Bureaucracy can make a Transformation fail

To follow important projects, the Enterprise often puts heavy procedures into place. 

Project managers spend an increasing amount of the energy filling out forms, reports, status or progress reports and attending a lot of meetings instead of actual "doing".

From the project outset, put rules into place to avoid bureaucracy taking up too much energy: fewer meetings, fewer people present in the meetings but who are well prepared... 

The baker muzzles bureaucracy and the project moves forward.

  1. How do Transformers spend their time?

    Excessive meetings and reporting kill the Transformation.
    Some project managers start the week with a full diary of meetings:

    • Meeting with his/her team to provide a status on the progress of the project
    • Meeting with his/her boss
    • Meetings with his/her internal customers
    • Meetings with his/her partners
    • Meetings with future users of the Model
    • Meetings with suppliers

    They no longer have any time left to build the Model or to check that it is well built.
    Some spend a lot of time reporting on what they have done or will do rather than actually doing.

    These constraints start out from a good intention: if we are properly informed, we can react in time. But this lack of confidence is often linked to past failures: we wanted to learn a lesson from an unsuccessful project, by adding layers of control.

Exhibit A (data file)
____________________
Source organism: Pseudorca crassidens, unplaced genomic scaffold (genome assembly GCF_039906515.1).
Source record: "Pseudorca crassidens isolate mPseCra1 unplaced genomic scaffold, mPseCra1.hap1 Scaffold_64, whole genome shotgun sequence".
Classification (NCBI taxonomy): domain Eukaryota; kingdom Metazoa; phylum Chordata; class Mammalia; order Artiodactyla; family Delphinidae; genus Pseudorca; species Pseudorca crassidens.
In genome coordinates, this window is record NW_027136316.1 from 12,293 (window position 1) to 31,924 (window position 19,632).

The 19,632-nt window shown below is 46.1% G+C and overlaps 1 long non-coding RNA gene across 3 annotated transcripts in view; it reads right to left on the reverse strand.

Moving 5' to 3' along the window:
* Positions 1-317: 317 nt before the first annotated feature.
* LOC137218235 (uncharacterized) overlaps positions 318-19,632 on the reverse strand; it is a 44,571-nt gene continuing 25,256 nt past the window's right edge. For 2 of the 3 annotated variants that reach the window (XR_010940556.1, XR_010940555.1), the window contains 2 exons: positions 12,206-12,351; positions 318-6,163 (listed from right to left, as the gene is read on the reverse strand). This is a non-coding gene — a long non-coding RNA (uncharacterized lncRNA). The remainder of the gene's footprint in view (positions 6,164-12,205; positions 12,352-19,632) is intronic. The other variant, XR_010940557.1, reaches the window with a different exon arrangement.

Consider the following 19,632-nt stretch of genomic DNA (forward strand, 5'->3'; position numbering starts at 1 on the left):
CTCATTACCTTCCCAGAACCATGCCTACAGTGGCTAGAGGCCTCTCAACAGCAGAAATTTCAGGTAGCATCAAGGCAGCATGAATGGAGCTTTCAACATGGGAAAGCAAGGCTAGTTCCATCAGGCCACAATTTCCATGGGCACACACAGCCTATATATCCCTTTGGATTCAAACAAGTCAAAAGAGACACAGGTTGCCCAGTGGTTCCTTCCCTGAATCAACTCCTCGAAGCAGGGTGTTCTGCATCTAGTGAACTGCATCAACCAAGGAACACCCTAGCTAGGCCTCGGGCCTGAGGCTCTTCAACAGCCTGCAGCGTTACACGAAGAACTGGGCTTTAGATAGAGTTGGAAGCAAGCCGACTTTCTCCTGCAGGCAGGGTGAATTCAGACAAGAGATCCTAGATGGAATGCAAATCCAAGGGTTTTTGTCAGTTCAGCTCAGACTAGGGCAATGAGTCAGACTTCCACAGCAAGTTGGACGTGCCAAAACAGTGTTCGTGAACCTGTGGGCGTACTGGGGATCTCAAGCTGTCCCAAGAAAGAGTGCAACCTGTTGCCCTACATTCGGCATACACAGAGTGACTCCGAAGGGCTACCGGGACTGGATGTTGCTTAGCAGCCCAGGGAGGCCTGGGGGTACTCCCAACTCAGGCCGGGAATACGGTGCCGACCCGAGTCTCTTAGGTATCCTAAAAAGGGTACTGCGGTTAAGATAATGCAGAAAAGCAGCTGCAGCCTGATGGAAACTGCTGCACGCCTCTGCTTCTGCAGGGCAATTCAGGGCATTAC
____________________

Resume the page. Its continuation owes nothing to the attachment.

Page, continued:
In reality, if the Model is well built, the project is generally a success: managers should spend more time on their new Model than on managing resources and the schedule, which presupposes that we show good pedagogic judgment to make the Model accessible, through prototypes, clear explanations, examples...

  2. Recommendations to limit bureaucracy

    • Meetings
      • There are information meetings and work meetings where we deal with problems
        • Limit the number of information meetings: use communication channels (Intranet, for example)
        • Ban work meetings of more than 5 people (a real-life example, extremely effective)
      • A meeting should not be used to describe what is working normally (reporting is available for those that are interested) but to manage the exceptions.
      • Imperative: set a fixed time to end the meeting.
      • All topics are prepared.
      • The minutes are concise: not the reporting of exchanges, but actions: who is doing what for when.
    • Reporting
      • Automate the production of a simple reporting: think carefully about a small number of key indicators
      • Automate the consulting of the reporting
    • Quality of the transformers: if the Transformers are of a high quality, there are not so many of them and they have less need to communicate. Bureaucracy particularly concerns organizations where the transformers are of an average level.

Licence Creative Commons
The story of George the Baker is made available under the terms of the
Creative Commons Attribution - NoDerivatives 4.0 International license.
Table of Contents


comments powered by Disqus